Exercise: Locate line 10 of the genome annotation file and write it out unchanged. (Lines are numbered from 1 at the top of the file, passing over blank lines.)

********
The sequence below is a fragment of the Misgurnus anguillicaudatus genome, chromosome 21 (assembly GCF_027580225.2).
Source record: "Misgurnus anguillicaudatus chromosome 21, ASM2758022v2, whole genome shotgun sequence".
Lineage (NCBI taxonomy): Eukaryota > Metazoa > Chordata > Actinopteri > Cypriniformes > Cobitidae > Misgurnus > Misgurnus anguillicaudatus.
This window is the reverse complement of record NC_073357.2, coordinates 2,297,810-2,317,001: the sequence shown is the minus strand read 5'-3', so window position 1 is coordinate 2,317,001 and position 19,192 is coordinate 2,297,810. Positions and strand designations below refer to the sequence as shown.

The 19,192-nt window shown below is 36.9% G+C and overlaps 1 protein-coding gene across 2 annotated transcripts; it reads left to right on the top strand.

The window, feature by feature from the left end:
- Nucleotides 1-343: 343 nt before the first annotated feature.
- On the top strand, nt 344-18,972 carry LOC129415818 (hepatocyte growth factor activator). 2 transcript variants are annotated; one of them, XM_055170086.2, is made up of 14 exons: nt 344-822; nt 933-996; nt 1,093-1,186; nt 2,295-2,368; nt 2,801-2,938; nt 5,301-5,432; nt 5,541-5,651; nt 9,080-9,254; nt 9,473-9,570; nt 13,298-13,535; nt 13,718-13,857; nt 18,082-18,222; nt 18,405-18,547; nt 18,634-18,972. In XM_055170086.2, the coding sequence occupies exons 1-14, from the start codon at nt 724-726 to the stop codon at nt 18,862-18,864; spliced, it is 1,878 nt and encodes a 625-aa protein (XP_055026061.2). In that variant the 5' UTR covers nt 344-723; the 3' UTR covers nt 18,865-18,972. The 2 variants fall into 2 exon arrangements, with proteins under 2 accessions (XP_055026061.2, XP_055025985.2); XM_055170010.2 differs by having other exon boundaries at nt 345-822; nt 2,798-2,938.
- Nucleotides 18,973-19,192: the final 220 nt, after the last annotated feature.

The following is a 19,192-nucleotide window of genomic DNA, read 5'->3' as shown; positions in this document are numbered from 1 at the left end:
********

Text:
The following is a 19,192-nucleotide window of genomic DNA, read 5'->3' as shown; positions in this document are numbered from 1 at the left end: